Edited by Francesc Feliu and Olga Fullana
[IVITRA Research in Linguistics and Literature 20] 2019
► pp. 54–67
The lowest common denominator as a factor in the formation of Modern Hebrew phonology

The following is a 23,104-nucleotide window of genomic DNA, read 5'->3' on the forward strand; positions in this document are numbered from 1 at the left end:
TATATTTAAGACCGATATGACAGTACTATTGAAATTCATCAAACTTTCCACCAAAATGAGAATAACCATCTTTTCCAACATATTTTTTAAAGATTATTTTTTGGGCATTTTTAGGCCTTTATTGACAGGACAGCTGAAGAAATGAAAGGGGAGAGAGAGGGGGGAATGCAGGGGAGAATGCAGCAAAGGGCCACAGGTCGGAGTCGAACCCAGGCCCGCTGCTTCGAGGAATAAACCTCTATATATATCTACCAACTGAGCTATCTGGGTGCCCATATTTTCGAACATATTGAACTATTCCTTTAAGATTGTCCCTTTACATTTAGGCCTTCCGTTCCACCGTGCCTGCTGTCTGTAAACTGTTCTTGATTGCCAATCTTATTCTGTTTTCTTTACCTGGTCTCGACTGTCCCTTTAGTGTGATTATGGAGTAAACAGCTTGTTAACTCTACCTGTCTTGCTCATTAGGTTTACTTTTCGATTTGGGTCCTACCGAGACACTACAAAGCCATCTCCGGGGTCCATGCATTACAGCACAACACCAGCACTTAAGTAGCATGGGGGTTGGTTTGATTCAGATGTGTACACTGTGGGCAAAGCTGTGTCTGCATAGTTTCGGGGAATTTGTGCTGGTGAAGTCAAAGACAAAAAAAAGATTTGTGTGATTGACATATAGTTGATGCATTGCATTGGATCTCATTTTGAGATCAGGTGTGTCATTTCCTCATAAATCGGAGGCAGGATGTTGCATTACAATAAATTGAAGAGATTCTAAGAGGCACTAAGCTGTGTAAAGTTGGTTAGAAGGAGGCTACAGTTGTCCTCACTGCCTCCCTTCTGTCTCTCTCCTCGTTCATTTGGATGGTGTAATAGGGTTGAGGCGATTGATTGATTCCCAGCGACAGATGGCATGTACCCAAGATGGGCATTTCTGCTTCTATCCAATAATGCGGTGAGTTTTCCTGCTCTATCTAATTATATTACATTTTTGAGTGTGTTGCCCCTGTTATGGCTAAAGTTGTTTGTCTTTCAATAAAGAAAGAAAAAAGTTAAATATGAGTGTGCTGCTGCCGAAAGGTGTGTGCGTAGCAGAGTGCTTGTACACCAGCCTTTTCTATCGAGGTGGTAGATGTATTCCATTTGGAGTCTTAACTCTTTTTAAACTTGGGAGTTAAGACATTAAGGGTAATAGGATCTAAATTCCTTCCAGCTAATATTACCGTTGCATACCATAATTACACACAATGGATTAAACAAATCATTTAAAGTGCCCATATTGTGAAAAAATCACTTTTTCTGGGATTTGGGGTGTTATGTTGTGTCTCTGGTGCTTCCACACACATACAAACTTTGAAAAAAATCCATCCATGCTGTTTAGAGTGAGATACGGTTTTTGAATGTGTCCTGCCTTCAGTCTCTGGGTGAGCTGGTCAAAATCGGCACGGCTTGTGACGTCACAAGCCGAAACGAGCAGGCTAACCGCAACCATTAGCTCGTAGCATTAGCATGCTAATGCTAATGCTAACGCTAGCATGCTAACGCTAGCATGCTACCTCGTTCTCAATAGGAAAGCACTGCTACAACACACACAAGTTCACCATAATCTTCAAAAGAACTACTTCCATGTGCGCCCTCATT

Spoken Hebrew was revived in speech some 140 years ago. Basic classical Hebrew vocabulary and grammatical structures were retained in their language because Jews had always used Hebrew for liturgical purposes and as a means of communicating between disparate communities. However, the mother tongues used by Jews from different communities and their societal status affected their pronunciation. The phonological structure of Modern Hebrew reflects the lowest common denominator of the language traditions of these early speakers. Some biblical phonemes disappeared from use, allophones turned into phonemes, consonant clusters deviated from the classical language, and loan consonants and unexpected stress patterns entered the phonological system.